Best Gluten Free Cat Food for Sensitive Stomach: If your cat has food allergies or a sensitive stomach, you want to avoid any artificial additives as well as common allergens. This duck and salmon feast from Nature’s Logic contains a very limited list of ingredients to reduce the risk for triggering an allergy and doesn’t contain any synthetic additives at all – not even vitamins and minerals. This recipe features fresh duck and salmon as whole sources of carbohydrate with organ meats for additional protein. Dried fruits and vegetables provide natural sources of key vitamins and minerals, making the recipe highly digestible overall.
4 More Top-Rated Gluten Free Cat Foods
One of the healthiest wet cat food options on our list is this Ziwi Peak Beef Recipe Canned Cat Food. Made with 92% meat, organs, and New Zealand green mussels, not only is this recipe gluten free but it is nearly carbohydrate-free as well. Fresh beef is the first ingredient with supplemental protein from beef lung, kidney, tripe, and liver. New Zealand green mussels provide a natural source of joint-supporting glucosamine and chondroitin while chickpeas act as the sole carbohydrate ingredients.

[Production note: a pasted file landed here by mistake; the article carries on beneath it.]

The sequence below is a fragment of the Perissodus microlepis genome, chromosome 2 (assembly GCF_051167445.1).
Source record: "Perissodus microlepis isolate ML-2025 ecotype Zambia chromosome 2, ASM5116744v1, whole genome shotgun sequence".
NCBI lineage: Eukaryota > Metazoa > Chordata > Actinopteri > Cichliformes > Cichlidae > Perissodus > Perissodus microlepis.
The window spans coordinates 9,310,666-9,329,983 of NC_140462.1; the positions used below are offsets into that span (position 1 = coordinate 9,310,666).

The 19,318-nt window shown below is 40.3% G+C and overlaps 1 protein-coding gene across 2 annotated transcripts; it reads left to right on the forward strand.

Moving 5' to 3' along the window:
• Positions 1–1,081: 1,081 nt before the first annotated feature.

To give your cat the nutritional benefits of raw food without the hassle, try this Primal Freeze Dried Cat Food. These freeze dried nuggets are made with 93% turkey, organs, and bone with the remaining 7% made up of organic fruits and veggies and healthy fats. This recipe is packed with protein and natural flavor, though you should know that freeze dried foods should be rehydrated before feeding. Cats tend not to drink a lot of water and such a low-moisture food might exacerbate the issue.
Another high-quality dry food option is this Castor & Pollux Organix Grain-Free Organic Chicken & Sweet Potato Recipe. Featuring USDA organic ingredients like free-range chicken, sweet potatoes, and peas, this recipe is rich in protein and highly digestible. It is free from gluten and grains but packed with nutritional quality. As an organic cat food, you can rest assured that none of the proteins are raised with added hormones or antibiotics and that the produce is free from pesticides and herbicides.
If you’re looking for an affordable wet food that’s also gluten free, consider this Wellness Complete Health Pate Chicken Entrée. Packed with lean protein, this formula is designed to support the five signs of cat wellness: healthy skin and coat, healthy digestion, bright eyes and strong teeth, high energy, and strong immunity. It contains antioxidant-rich cranberries and plenty of moisture to support your cat’s digestion and urinary health.